Familiarizing with Diffraction / An attempt to demystify an acoustic room property - diyAudio
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Old 12th June 2011, 04:34 PM   #1
mige0 is offline mige0  Austria
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Default Familiarizing with Diffraction / An attempt to demystify an acoustic room property

At current time, (as a result of a pitiful lot of non-understanding spread out prominently) diffraction is seen by many speaker builders as an ill behaviour to be minimized or best to be completely avoided - witch actually is a point of view that couldn't be put any more wrong.
(well, besides a hand full of very unrealistic but theoretically possible exceptions probably)

Leaving aside "dampening" for the moment, we have to understand “reflection” and “diffraction” as core and inherent acoustic room properties when dealing with solid boundaries.


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Old 12th June 2011, 04:34 PM   #2
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To get it out of the way, lets have a short talk about reflection first.
Reflection is most easy to understand as a mirroring effect when a wavefront hits any boundary.
The main outcome is that a "virtual (mirror) source" - with its origin behind the wall - gets created, which adds to our perception as ASAR pattern.

In our everyday experience quite anybody is familiar with this from floor/ wall bounce and the time domain equivalent to power response for example.
At this point it has to be reminded that boundary reflection is - of course - also happening at and within speakers - simply whenever a wavefront gets in contact with a boundary under non-parallel angle.


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Old 12th June 2011, 04:35 PM   #3
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Diffraction on the other hand happens whenever a wavefront propagates along a boundary and this boundary - at a certain point - gets curved (giving more space).

At any point of such curvature there is diffraction happening - meaning - not only at the curvature beginning, but all the way along any non straight boundary.
As some are of the errores thinking that diffraction is happening mainly due to 2nd derivation its worth to explicitly state that diffraction happens due to the reaction forces imbalance in the wavefront when the guiding boundary does not continue any perpendicular to the wavefront.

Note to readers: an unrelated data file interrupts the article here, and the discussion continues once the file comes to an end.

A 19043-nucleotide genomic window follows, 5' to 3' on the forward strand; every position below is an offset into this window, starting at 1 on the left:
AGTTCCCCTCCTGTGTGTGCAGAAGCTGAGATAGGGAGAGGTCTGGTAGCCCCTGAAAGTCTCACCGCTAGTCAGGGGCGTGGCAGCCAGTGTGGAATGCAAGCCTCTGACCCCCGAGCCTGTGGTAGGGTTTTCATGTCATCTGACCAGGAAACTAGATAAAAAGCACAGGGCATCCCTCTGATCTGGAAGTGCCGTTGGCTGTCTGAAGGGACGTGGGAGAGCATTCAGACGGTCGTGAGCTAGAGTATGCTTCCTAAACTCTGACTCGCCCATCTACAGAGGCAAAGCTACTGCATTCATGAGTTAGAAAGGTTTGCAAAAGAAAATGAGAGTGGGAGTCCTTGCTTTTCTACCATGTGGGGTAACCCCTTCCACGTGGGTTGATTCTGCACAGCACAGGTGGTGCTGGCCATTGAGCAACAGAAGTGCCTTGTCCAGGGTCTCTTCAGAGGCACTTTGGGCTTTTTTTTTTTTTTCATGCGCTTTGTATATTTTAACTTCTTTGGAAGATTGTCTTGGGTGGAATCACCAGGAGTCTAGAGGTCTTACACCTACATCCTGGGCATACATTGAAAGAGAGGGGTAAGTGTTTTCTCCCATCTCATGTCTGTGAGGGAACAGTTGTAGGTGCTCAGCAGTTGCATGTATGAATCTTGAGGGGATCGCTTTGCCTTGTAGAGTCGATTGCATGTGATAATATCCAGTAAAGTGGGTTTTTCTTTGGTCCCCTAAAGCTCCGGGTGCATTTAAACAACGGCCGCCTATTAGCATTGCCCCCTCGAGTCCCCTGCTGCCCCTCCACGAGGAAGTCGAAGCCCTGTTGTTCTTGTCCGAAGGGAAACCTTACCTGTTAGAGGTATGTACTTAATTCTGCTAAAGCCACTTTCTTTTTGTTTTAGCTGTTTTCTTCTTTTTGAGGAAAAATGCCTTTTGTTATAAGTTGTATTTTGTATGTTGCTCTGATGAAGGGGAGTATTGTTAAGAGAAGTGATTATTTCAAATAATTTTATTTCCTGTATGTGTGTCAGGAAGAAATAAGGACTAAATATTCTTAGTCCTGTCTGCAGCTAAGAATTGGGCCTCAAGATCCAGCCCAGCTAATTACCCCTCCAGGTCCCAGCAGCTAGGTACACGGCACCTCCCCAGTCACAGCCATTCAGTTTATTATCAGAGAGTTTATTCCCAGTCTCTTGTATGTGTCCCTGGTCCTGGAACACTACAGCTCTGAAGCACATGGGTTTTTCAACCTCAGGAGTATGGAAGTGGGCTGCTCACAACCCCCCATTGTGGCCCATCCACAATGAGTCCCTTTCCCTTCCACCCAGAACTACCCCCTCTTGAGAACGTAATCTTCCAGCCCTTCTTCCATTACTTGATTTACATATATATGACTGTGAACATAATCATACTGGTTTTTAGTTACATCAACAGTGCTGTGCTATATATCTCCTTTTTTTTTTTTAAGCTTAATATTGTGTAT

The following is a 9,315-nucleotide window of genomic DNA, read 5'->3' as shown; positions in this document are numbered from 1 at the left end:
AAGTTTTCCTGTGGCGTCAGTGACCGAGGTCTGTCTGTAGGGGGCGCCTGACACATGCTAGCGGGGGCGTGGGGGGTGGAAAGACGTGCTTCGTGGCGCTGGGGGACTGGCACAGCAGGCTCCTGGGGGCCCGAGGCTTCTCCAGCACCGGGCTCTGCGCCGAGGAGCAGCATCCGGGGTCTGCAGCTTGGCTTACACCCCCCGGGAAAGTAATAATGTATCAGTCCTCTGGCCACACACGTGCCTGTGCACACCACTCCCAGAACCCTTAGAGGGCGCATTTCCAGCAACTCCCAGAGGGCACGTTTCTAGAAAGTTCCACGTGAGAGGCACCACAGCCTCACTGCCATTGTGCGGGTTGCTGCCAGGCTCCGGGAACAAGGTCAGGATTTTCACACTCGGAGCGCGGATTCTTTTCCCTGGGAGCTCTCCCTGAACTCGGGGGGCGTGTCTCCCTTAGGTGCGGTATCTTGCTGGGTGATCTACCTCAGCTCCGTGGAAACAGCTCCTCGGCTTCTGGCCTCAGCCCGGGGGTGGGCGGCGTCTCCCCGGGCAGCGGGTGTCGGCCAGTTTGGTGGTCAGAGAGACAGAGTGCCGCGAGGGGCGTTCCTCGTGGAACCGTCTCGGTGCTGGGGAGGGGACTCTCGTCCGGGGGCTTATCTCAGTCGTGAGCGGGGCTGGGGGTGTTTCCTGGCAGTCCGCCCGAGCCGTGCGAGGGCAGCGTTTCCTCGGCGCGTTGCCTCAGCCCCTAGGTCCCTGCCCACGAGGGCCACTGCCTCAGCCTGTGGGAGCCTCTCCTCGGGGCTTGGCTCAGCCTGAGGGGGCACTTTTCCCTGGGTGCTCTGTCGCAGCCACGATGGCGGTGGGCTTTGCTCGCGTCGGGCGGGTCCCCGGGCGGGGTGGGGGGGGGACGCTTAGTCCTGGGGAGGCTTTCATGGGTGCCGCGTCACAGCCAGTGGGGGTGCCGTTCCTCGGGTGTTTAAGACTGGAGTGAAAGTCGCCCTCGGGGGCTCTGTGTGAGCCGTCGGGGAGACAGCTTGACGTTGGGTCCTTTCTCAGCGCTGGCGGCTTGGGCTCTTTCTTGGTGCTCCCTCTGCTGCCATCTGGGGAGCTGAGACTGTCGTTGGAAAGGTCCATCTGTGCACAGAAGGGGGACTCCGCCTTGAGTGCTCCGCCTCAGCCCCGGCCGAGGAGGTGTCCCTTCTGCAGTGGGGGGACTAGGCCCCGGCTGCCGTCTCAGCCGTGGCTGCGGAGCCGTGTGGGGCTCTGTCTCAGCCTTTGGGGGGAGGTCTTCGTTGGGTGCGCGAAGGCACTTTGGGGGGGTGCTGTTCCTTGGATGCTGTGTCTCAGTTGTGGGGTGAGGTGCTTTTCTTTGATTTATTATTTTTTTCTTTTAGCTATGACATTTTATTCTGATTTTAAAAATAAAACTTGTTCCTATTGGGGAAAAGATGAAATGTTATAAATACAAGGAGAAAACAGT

Hence diffraction is caused by 1st derivation of any guiding boundary.

The main outcome of this imbalance in reaction forces is the creation of a so called "second source" at any point of diffraction.
These "second sources" are actually true (real) point sources, hence radiating equally in any direction.
As those second sources also radiate back to where the wave front originates from, they actually provide a reflection mechanism - even without any reflecting surface being involved.

By constructive and destructive interference with the original acoustic source, some wiggles in frequency response are the result and - as all these source origins are fix in their spatial definition - a specific sound field is created.


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Last edited by mige0; 12th June 2011 at 04:41 PM.
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Old 12th June 2011, 04:36 PM   #4
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Lets slow down for a moment, take a breath and have a look back in history regarding diffraction:

To have a semantically precise handle on the subject, I strictly restrict “diffraction” to be a “term of cause” in the historically meaning of :

“bending around the corner”

meaning in the context of acoustics:

“bending of the wave front”

In German language its maybe more intuitively to do so, as “diffraction” in a technically understanding here is closely connected to “Beugung” = “bending”

Anyway - to my knowledge “diffraction”, as a word of science, prominently entered public awareness with the most famous photos of solar eclipse being taken to prove Einstein’s theory a long time ago.

The most important benefit to stay clear about that sharp definition (“diffraction” to be a “term of cause”) is that now we immediately see the big bunch of diffraction *effects* as a pure result of “diffraction alignment”.
Further more the point is easily made that “wave guide” oxymoron actually is pure nonsense in a strict technical / physical sense.
“Waves” simply can't be guided – what can be “guided”, so to speak, is the “wave front” only.


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Old 12th June 2011, 04:36 PM   #5
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Lets continue:
Beyond that, these second sources created by diffraction are actually a CMP behaviour - and of course result in a corresponding ASAR patten.
But - we deal here with a distributed effect - meaning - a multitude of acoustic sources that are distributed room wise and hence are distributed time wise as well
The ASAR pattern created at the point of listening hence, is quite of a different specific quality than the ones originating from more pronounced diffraction effects (like from an OB edge, from what results in "baffle step", or from a sharp edged horn "mouth" reflection for example)

Its easy and intuitively to understand that diffraction *effects* are the more pronounced the more the wavefront gets bent at short propagation time - meaning - the guiding boundary exhibits small radii or a sharp edge is happening.
But again, to stay clear: diffraction *effects* are related to the boundary radii in relation to wavelength - whereas diffraction itself is the *bending of the wavefront* - which for usual piston sources radiating into 4Pi, 2Pi or whatever, is always the same amount of diffraction (180deg, 90deg or however we want to put it).


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Old 12th June 2011, 04:37 PM   #6